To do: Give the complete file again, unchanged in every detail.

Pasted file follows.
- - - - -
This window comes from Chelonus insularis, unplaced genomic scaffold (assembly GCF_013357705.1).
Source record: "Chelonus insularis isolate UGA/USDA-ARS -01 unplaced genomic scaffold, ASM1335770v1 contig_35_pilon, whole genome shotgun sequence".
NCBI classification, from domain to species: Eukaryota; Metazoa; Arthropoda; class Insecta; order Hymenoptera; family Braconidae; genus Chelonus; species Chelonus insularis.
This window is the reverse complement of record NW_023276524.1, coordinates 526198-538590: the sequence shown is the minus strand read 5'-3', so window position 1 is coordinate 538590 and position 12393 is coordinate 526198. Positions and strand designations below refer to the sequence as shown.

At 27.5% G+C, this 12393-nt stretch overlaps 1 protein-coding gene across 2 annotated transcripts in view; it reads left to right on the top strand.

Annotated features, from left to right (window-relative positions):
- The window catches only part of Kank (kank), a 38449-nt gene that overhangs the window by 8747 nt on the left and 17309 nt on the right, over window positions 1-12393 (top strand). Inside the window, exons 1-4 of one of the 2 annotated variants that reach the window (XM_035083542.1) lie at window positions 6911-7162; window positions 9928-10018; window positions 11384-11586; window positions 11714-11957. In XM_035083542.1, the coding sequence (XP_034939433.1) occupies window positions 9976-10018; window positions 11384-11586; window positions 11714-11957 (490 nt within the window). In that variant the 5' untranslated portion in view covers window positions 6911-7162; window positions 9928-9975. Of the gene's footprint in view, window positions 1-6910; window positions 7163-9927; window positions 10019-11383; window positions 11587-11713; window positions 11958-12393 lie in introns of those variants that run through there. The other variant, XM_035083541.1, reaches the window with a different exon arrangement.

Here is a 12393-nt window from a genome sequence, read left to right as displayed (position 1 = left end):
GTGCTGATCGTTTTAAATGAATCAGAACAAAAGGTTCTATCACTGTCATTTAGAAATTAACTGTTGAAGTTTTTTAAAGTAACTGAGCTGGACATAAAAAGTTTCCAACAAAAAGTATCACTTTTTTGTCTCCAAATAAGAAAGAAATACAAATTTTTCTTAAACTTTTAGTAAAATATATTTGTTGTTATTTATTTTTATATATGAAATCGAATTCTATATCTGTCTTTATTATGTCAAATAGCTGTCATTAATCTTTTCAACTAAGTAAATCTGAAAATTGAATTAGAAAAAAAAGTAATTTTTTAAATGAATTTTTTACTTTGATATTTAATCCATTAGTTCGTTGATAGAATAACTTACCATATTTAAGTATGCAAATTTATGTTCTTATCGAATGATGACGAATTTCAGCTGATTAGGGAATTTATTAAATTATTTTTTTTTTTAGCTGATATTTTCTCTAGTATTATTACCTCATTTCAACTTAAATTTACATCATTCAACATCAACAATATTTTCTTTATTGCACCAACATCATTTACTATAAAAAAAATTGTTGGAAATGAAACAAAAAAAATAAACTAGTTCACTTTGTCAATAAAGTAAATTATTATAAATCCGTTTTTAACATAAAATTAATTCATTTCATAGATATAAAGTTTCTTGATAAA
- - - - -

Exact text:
This window comes from Chelonus insularis, unplaced genomic scaffold (assembly GCF_013357705.1).
Source record: "Chelonus insularis isolate UGA/USDA-ARS -01 unplaced genomic scaffold, ASM1335770v1 contig_35_pilon, whole genome shotgun sequence".
NCBI classification, from domain to species: Eukaryota; Metazoa; Arthropoda; class Insecta; order Hymenoptera; family Braconidae; genus Chelonus; species Chelonus insularis.
This window is the reverse complement of record NW_023276524.1, coordinates 526198-538590: the sequence shown is the minus strand read 5'-3', so window position 1 is coordinate 538590 and position 12393 is coordinate 526198. Positions and strand designations below refer to the sequence as shown.

At 27.5% G+C, this 12393-nt stretch overlaps 1 protein-coding gene across 2 annotated transcripts in view; it reads left to right on the top strand.

Annotated features, from left to right (window-relative positions):
- The window catches only part of Kank (kank), a 38449-nt gene that overhangs the window by 8747 nt on the left and 17309 nt on the right, over window positions 1-12393 (top strand). Inside the window, exons 1-4 of one of the 2 annotated variants that reach the window (XM_035083542.1) lie at window positions 6911-7162; window positions 9928-10018; window positions 11384-11586; window positions 11714-11957. In XM_035083542.1, the coding sequence (XP_034939433.1) occupies window positions 9976-10018; window positions 11384-11586; window positions 11714-11957 (490 nt within the window). In that variant the 5' untranslated portion in view covers window positions 6911-7162; window positions 9928-9975. Of the gene's footprint in view, window positions 1-6910; window positions 7163-9927; window positions 10019-11383; window positions 11587-11713; window positions 11958-12393 lie in introns of those variants that run through there. The other variant, XM_035083541.1, reaches the window with a different exon arrangement.

Here is a 12393-nt window from a genome sequence, read left to right as displayed (position 1 = left end):
GTGCTGATCGTTTTAAATGAATCAGAACAAAAGGTTCTATCACTGTCATTTAGAAATTAACTGTTGAAGTTTTTTAAAGTAACTGAGCTGGACATAAAAAGTTTCCAACAAAAAGTATCACTTTTTTGTCTCCAAATAAGAAAGAAATACAAATTTTTCTTAAACTTTTAGTAAAATATATTTGTTGTTATTTATTTTTATATATGAAATCGAATTCTATATCTGTCTTTATTATGTCAAATAGCTGTCATTAATCTTTTCAACTAAGTAAATCTGAAAATTGAATTAGAAAAAAAAGTAATTTTTTAAATGAATTTTTTACTTTGATATTTAATCCATTAGTTCGTTGATAGAATAACTTACCATATTTAAGTATGCAAATTTATGTTCTTATCGAATGATGACGAATTTCAGCTGATTAGGGAATTTATTAAATTATTTTTTTTTTTAGCTGATATTTTCTCTAGTATTATTACCTCATTTCAACTTAAATTTACATCATTCAACATCAACAATATTTTCTTTATTGCACCAACATCATTTACTATAAAAAAAATTGTTGGAAATGAAACAAAAAAAATAAACTAGTTCACTTTGTCAATAAAGTAAATTATTATAAATCCGTTTTTAACATAAAATTAATTCATTTCATAGATATAAAGTTTCTTGATAAA